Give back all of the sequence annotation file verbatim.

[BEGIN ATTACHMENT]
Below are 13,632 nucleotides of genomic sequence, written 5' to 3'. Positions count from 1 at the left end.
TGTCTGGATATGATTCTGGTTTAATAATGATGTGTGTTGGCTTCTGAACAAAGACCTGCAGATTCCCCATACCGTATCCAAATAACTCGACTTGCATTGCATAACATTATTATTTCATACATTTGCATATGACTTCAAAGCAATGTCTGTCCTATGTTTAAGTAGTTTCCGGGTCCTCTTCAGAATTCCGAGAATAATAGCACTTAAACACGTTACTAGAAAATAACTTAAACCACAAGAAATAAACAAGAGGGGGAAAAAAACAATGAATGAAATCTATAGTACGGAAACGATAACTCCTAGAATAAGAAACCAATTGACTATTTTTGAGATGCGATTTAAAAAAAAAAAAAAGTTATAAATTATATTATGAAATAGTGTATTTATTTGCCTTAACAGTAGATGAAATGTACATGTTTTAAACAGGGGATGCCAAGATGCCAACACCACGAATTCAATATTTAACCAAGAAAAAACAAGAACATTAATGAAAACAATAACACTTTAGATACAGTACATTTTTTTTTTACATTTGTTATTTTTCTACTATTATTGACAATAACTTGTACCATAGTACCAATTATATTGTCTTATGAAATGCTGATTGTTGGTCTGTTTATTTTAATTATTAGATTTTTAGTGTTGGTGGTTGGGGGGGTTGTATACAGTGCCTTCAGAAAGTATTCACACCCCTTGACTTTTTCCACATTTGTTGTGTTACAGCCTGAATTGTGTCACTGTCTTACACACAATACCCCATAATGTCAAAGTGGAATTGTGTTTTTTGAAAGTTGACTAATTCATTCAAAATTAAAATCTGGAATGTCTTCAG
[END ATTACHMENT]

Below are 13,632 nucleotides of genomic sequence, written 5' to 3'. Positions count from 1 at the left end.
TGTCTGGATATGATTCTGGTTTAATAATGATGTGTGTTGGCTTCTGAACAAAGACCTGCAGATTCCCCATACCGTATCCAAATAACTCGACTTGCATTGCATAACATTATTATTTCATACATTTGCATATGACTTCAAAGCAATGTCTGTCCTATGTTTAAGTAGTTTCCGGGTCCTCTTCAGAATTCCGAGAATAATAGCACTTAAACACGTTACTAGAAAATAACTTAAACCACAAGAAATAAACAAGAGGGGGAAAAAAACAATGAATGAAATCTATAGTACGGAAACGATAACTCCTAGAATAAGAAACCAATTGACTATTTTTGAGATGCGATTTAAAAAAAAAAAAAAGTTATAAATTATATTATGAAATAGTGTATTTATTTGCCTTAACAGTAGATGAAATGTACATGTTTTAAACAGGGGATGCCAAGATGCCAACACCACGAATTCAATATTTAACCAAGAAAAAACAAGAACATTAATGAAAACAATAACACTTTAGATACAGTACATTTTTTTTTTACATTTGTTATTTTTCTACTATTATTGACAATAACTTGTACCATAGTACCAATTATATTGTCTTATGAAATGCTGATTGTTGGTCTGTTTATTTTAATTATTAGATTTTTAGTGTTGGTGGTTGGGGGGGTTGTATACAGTGCCTTCAGAAAGTATTCACACCCCTTGACTTTTTCCACATTTGTTGTGTTACAGCCTGAATTGTGTCACTGTCTTACACACAATACCCCATAATGTCAAAGTGGAATTGTGTTTTTTGAAAGTTGACTAATTCATTCAAAATTAAAATCTGGAATGTCTTCAG